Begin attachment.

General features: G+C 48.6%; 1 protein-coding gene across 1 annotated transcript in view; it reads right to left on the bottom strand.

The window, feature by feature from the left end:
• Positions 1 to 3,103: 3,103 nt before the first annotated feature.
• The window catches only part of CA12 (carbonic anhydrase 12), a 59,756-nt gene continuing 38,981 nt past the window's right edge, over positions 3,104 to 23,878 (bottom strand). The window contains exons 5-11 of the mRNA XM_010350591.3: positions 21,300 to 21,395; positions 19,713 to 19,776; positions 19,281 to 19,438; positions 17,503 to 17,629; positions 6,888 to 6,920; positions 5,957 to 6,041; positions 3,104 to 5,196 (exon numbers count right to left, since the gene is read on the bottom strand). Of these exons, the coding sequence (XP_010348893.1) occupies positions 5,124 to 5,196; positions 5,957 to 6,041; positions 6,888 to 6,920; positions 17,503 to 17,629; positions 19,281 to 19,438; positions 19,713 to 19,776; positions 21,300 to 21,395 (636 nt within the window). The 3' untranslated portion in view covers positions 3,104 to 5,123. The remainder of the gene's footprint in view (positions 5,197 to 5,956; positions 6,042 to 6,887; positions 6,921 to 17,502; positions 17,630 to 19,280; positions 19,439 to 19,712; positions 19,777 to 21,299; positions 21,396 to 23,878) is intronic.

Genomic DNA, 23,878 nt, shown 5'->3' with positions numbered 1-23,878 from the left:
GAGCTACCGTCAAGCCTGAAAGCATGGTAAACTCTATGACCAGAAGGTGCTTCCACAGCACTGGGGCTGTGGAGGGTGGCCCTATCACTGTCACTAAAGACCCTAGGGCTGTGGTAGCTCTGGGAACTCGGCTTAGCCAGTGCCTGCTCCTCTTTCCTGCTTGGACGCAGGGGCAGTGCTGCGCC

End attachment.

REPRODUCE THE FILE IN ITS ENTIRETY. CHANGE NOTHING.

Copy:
General features: G+C 48.6%; 1 protein-coding gene across 1 annotated transcript in view; it reads right to left on the bottom strand.

The window, feature by feature from the left end:
• Positions 1 to 3,103: 3,103 nt before the first annotated feature.
• The window catches only part of CA12 (carbonic anhydrase 12), a 59,756-nt gene continuing 38,981 nt past the window's right edge, over positions 3,104 to 23,878 (bottom strand). The window contains exons 5-11 of the mRNA XM_010350591.3: positions 21,300 to 21,395; positions 19,713 to 19,776; positions 19,281 to 19,438; positions 17,503 to 17,629; positions 6,888 to 6,920; positions 5,957 to 6,041; positions 3,104 to 5,196 (exon numbers count right to left, since the gene is read on the bottom strand). Of these exons, the coding sequence (XP_010348893.1) occupies positions 5,124 to 5,196; positions 5,957 to 6,041; positions 6,888 to 6,920; positions 17,503 to 17,629; positions 19,281 to 19,438; positions 19,713 to 19,776; positions 21,300 to 21,395 (636 nt within the window). The 3' untranslated portion in view covers positions 3,104 to 5,123. The remainder of the gene's footprint in view (positions 5,197 to 5,956; positions 6,042 to 6,887; positions 6,921 to 17,502; positions 17,630 to 19,280; positions 19,439 to 19,712; positions 19,777 to 21,299; positions 21,396 to 23,878) is intronic.

Genomic DNA, 23,878 nt, shown 5'->3' with positions numbered 1-23,878 from the left:
GAGCTACCGTCAAGCCTGAAAGCATGGTAAACTCTATGACCAGAAGGTGCTTCCACAGCACTGGGGCTGTGGAGGGTGGCCCTATCACTGTCACTAAAGACCCTAGGGCTGTGGTAGCTCTGGGAACTCGGCTTAGCCAGTGCCTGCTCCTCTTTCCTGCTTGGACGCAGGGGCAGTGCTGCGCC